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Russell Moore Christian Blog and Commentary

Russell Moore

Russell Moore's Blog

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Recently I received an email from a reader with a good question. Since there are so many orphans in our world, he asked, and since Christians believe that caring for these orphans in their distress is a gospel issue–should Christian couples consciously stop conceiving children and focus instead on orphan care?

It’s a good question, one that takes seriously the gospel’s demands. But I believe the biblical answer here is straightforward. No, Christian families should not intentionally limit their conception of children for the sake of orphan care.

The people of God, it seems to me, are perpetually pulled toward replacing a “both/and” ethic with an “either/or.” Don’t get me wrong. The Scripture is often “either/or.” It is either God or Baal, either Jesus or Mammon, either Spirit or carnality. A “both/and” ethic in any of these places leads to disaster. But think about how often a “both/and” ethic is wrecked by a false “either/or.” The Scripture teaches both grace and obedience, both mystery and clarity, both Jesus’ humanity and Jesus’ deity, both local discipleship and global missions. To choose one in opposition to the other leads to a false choice that winds up tearing down the whole conversation.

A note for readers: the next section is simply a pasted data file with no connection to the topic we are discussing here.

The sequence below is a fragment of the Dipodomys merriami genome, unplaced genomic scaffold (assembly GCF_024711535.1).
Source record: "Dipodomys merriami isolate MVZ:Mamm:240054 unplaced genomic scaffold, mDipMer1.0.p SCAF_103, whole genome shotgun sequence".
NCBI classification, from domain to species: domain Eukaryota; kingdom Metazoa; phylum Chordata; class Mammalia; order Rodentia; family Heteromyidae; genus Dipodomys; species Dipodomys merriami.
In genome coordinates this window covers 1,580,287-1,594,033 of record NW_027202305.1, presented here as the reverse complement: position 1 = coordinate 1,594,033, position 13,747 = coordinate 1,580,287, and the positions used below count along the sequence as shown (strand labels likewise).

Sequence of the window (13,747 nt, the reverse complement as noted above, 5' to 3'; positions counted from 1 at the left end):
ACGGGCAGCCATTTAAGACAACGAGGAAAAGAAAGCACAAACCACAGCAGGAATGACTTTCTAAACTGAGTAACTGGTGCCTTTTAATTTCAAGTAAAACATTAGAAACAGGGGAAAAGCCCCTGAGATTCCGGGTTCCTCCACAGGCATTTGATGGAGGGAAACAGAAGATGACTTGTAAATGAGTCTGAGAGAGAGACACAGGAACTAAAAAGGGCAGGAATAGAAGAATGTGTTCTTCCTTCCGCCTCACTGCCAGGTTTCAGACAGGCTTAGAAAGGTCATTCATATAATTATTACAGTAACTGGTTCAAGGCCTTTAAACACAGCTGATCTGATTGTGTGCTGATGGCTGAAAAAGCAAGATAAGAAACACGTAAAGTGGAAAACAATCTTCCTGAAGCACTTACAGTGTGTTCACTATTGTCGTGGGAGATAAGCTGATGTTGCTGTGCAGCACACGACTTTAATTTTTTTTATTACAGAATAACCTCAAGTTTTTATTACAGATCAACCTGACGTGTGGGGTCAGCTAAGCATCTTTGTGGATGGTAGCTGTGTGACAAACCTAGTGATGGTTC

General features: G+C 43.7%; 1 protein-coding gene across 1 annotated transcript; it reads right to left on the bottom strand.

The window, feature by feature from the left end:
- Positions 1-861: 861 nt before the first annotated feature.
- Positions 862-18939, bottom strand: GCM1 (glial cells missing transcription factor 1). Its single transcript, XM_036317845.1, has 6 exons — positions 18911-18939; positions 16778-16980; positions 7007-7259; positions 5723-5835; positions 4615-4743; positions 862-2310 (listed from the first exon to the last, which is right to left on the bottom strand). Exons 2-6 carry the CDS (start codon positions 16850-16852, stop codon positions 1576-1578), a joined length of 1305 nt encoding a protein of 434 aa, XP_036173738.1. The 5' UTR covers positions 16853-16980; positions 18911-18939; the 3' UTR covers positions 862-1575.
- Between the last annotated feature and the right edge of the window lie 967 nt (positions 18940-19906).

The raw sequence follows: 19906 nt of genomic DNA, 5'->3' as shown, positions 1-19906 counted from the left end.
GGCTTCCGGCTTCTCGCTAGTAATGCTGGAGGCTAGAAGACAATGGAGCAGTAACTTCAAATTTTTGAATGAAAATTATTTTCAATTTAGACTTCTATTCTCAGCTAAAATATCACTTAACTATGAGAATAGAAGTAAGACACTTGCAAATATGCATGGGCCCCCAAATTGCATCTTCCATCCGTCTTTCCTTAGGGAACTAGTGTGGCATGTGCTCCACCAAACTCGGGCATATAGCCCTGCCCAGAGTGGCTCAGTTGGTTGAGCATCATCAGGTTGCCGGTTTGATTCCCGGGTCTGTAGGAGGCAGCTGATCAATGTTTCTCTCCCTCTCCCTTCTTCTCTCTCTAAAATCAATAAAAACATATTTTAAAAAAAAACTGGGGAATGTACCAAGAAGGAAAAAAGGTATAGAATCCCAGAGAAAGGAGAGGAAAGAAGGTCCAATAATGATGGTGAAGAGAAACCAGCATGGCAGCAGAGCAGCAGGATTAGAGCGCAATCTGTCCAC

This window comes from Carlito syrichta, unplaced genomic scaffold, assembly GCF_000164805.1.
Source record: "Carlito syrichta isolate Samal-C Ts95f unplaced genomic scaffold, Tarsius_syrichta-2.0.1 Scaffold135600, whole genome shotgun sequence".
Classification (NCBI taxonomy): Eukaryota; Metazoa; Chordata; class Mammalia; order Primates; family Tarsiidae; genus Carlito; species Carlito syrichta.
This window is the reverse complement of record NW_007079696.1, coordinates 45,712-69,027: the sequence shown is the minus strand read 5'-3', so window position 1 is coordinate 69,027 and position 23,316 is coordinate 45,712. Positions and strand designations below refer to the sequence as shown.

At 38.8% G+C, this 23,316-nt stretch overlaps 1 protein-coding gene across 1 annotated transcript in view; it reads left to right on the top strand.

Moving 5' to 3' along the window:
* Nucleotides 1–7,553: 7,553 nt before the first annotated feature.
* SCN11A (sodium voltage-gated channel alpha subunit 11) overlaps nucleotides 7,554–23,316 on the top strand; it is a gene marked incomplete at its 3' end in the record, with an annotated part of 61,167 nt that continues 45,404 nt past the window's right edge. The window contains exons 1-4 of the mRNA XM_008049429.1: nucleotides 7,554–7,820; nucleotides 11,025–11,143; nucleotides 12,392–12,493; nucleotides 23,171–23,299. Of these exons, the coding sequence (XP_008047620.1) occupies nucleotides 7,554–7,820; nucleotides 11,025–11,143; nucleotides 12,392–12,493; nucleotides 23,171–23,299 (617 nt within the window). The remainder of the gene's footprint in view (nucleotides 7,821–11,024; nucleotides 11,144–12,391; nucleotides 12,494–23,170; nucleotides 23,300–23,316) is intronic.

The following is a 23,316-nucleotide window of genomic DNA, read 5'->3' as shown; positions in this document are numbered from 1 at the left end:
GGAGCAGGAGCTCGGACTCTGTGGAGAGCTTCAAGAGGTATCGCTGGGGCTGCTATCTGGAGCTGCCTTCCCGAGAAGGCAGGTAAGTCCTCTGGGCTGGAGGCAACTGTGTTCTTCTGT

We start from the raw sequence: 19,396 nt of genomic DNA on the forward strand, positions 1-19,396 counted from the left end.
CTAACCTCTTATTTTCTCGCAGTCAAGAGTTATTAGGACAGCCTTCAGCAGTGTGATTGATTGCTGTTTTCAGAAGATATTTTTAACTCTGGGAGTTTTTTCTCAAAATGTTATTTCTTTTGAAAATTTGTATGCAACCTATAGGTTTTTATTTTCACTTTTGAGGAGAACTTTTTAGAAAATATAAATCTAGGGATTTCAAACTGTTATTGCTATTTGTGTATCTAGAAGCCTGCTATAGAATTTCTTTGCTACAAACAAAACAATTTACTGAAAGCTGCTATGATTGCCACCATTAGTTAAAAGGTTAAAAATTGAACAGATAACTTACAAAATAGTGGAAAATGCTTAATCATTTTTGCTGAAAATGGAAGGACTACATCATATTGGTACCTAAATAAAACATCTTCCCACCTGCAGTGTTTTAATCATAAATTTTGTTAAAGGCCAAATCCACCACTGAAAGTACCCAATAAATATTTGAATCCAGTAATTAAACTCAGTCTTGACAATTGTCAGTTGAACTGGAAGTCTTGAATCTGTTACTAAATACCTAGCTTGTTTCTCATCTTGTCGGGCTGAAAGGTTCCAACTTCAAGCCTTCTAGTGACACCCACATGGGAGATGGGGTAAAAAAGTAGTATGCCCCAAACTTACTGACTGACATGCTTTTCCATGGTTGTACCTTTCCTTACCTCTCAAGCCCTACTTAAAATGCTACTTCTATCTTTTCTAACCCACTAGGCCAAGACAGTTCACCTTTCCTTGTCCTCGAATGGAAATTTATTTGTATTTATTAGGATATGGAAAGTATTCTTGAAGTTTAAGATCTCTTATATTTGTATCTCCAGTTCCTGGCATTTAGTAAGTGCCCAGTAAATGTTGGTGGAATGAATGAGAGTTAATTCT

I am glad that this reader sees the Christian imperative to care for orphans and widows. I’m glad he sees it through the grid of the gospel of Christ. I’ve spent years of my life calling for such a vision. But prohibiting our bodies from conceiving children doesn’t actually accomplish what we may assume it does.

Family isn’t simply an incidental matter of biology. Family is built on an already existing pattern, the pattern of the gospel. That’s why our adoption in Christ means we ought to care about the adoption of children. The gospel leads us to the mission, and the mission leads us to back to the gospel. That pattern is missional, yes, but the pattern is also incarnational. Both matter.

Adoption, in Scripture, doesn’t form a different type of family. This isn’t an altogether unique sort of relationship. Instead, in the gospel, we are adopted “as sons” (Romans 8:15; Galatians 4:5). This language of “sons” is really important because God has already trained humanity to recognize the concept of fathers and sons, parents and children, and he has done so through procreation.

At the very beginning of the biblical story, God commands humanity to “be fruitful and multiply” (Genesis 1:28). Then God, almost immediately, takes us to the “begats” of the various genealogies. God’s favor and God’s mercy are seen in the birth of children, which the Scripture everywhere regards as blessing.

Why? Well, this is because procreation (like marriage) is a picture of the gospel. God’s love for us took on flesh, in the person of our Lord Jesus (John 1:14), an Incarnation that causes us to be “begotten” as the children of God (John 1:12; 3:6-7; 1 John 5:1). The love between Jesus and his church is fruitful, and it multiplies. He stands before his Father, with his people, and proclaims, “Here I am and the children God has given to me” (Hebrews 2:13).

Adoption only makes sense in light of procreation. A child who is adopted is adopted into an already existing concept, that of parents and children. Scripture uses both archetypes, that of adoption and that of procreation.